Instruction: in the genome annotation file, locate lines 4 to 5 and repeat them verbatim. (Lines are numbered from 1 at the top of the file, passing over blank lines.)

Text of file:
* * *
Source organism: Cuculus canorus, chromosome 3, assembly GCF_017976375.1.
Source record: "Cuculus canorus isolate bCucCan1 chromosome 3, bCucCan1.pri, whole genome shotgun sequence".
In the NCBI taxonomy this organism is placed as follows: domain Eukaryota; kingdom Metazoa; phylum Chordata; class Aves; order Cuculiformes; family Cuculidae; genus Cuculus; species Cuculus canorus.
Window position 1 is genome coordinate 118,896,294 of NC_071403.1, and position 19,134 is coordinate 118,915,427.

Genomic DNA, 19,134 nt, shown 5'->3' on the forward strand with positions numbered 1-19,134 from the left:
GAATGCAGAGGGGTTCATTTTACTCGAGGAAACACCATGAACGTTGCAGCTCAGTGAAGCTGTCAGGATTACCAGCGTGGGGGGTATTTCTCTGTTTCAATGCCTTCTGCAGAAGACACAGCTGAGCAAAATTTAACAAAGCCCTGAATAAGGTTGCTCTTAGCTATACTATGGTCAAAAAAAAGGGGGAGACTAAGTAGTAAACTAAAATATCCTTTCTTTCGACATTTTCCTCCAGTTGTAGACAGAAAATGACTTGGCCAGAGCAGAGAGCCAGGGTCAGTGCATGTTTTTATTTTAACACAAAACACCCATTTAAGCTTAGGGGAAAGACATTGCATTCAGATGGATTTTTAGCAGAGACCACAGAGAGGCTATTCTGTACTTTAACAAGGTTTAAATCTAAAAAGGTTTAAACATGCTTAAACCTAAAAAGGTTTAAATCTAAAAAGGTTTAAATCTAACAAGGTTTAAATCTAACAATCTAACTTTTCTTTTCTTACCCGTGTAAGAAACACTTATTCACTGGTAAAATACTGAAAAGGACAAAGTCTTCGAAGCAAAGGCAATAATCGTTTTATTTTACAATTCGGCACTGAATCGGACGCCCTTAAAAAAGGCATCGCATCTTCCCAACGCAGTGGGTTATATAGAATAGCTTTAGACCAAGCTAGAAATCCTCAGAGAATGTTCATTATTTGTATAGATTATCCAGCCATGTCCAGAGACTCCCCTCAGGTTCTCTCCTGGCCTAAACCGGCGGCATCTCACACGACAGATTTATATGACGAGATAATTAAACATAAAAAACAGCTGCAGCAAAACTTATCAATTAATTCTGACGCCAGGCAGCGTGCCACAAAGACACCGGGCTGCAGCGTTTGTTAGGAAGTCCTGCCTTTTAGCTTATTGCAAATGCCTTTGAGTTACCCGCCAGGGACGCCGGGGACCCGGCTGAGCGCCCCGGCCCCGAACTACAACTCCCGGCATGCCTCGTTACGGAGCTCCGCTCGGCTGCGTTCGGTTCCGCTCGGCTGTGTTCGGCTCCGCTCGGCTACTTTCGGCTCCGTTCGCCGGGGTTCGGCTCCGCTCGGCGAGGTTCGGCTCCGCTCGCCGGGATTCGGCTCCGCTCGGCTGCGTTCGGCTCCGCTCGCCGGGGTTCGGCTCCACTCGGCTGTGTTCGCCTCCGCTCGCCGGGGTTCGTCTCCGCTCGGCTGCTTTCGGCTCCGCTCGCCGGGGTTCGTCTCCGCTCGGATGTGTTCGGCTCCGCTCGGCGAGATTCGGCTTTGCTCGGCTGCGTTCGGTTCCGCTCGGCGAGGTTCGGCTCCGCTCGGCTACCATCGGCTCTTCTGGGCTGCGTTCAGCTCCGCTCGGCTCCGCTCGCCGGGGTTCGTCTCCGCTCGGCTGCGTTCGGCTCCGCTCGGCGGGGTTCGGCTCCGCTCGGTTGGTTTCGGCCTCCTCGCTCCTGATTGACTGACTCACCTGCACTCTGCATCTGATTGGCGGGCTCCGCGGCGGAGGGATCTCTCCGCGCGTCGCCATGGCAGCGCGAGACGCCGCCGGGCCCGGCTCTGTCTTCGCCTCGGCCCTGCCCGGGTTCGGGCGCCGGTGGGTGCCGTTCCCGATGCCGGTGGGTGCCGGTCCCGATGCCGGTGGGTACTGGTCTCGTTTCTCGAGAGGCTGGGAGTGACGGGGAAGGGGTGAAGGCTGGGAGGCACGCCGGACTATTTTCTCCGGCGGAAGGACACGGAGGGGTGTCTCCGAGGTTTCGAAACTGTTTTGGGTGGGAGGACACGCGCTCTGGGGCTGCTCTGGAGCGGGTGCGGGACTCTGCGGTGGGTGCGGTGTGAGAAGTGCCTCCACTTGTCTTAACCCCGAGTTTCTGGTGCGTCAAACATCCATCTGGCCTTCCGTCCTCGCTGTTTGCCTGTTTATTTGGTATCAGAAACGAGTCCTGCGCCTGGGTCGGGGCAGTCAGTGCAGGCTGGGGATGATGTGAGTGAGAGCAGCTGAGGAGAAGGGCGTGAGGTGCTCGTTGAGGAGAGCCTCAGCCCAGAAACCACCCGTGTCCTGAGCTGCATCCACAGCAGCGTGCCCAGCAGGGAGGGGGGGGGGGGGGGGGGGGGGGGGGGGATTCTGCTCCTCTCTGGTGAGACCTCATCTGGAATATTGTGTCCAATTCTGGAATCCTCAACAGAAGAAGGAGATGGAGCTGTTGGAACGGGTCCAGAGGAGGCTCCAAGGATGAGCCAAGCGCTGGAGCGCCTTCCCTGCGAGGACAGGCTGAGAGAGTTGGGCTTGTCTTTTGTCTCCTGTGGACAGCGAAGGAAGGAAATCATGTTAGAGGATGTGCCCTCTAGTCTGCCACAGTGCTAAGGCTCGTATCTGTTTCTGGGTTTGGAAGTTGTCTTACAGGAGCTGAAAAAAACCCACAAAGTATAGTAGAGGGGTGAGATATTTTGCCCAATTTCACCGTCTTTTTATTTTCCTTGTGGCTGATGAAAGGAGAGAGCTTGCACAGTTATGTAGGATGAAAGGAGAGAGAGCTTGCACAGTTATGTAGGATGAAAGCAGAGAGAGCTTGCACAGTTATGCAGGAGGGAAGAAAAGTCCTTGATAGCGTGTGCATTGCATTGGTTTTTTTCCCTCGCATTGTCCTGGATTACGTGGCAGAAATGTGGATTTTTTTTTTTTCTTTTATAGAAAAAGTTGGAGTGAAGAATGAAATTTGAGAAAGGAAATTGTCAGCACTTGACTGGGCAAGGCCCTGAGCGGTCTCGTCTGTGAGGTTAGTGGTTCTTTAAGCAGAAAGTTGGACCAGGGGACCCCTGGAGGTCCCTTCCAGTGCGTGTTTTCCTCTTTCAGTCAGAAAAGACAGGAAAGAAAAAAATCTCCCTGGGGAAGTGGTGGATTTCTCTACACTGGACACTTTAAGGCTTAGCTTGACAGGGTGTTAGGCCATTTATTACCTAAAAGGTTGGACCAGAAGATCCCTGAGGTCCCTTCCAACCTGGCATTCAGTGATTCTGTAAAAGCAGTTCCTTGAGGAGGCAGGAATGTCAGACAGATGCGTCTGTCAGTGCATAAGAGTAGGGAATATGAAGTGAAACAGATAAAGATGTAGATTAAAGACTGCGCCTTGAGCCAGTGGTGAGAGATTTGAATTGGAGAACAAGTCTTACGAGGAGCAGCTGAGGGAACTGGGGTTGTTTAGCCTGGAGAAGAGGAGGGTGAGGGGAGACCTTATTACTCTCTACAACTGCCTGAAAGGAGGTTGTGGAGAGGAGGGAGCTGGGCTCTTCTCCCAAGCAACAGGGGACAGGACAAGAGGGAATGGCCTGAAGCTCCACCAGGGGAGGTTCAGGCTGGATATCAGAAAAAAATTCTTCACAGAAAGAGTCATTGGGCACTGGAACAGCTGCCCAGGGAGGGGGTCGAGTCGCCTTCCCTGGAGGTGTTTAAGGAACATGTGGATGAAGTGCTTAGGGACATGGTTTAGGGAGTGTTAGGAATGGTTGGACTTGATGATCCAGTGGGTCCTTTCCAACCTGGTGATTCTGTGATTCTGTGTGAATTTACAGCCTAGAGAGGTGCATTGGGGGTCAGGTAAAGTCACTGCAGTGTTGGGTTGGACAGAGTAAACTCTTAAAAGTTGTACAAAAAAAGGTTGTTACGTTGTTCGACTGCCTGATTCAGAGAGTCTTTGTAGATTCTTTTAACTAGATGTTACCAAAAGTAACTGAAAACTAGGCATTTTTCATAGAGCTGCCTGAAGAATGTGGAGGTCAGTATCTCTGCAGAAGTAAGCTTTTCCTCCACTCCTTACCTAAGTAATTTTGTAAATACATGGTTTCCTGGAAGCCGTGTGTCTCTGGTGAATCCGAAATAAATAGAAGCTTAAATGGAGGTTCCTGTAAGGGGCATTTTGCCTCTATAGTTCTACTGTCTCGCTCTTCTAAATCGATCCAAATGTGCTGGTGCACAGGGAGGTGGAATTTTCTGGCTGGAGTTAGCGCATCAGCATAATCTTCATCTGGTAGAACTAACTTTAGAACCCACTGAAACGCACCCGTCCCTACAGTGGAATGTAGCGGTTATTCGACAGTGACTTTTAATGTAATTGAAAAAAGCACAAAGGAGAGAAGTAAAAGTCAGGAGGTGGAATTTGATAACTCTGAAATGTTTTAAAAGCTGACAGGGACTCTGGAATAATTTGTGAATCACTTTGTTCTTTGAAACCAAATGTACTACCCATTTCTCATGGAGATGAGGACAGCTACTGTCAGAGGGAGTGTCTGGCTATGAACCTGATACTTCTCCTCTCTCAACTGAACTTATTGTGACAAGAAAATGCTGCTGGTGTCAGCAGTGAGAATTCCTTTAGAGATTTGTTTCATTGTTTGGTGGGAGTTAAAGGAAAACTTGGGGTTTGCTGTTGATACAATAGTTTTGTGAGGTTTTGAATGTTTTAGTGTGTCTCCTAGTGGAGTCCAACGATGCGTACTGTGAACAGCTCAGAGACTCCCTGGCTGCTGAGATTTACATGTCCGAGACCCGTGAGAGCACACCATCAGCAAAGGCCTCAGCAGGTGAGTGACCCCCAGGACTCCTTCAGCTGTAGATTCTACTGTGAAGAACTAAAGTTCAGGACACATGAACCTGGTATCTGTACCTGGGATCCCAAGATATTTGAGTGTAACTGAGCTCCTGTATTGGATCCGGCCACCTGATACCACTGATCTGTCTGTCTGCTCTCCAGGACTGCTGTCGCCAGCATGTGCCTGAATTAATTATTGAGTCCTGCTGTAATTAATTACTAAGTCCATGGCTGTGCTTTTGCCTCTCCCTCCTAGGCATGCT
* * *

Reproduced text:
Window position 1 is genome coordinate 118,896,294 of NC_071403.1, and position 19,134 is coordinate 118,915,427.

Genomic DNA, 19,134 nt, shown 5'->3' on the forward strand with positions numbered 1-19,134 from the left: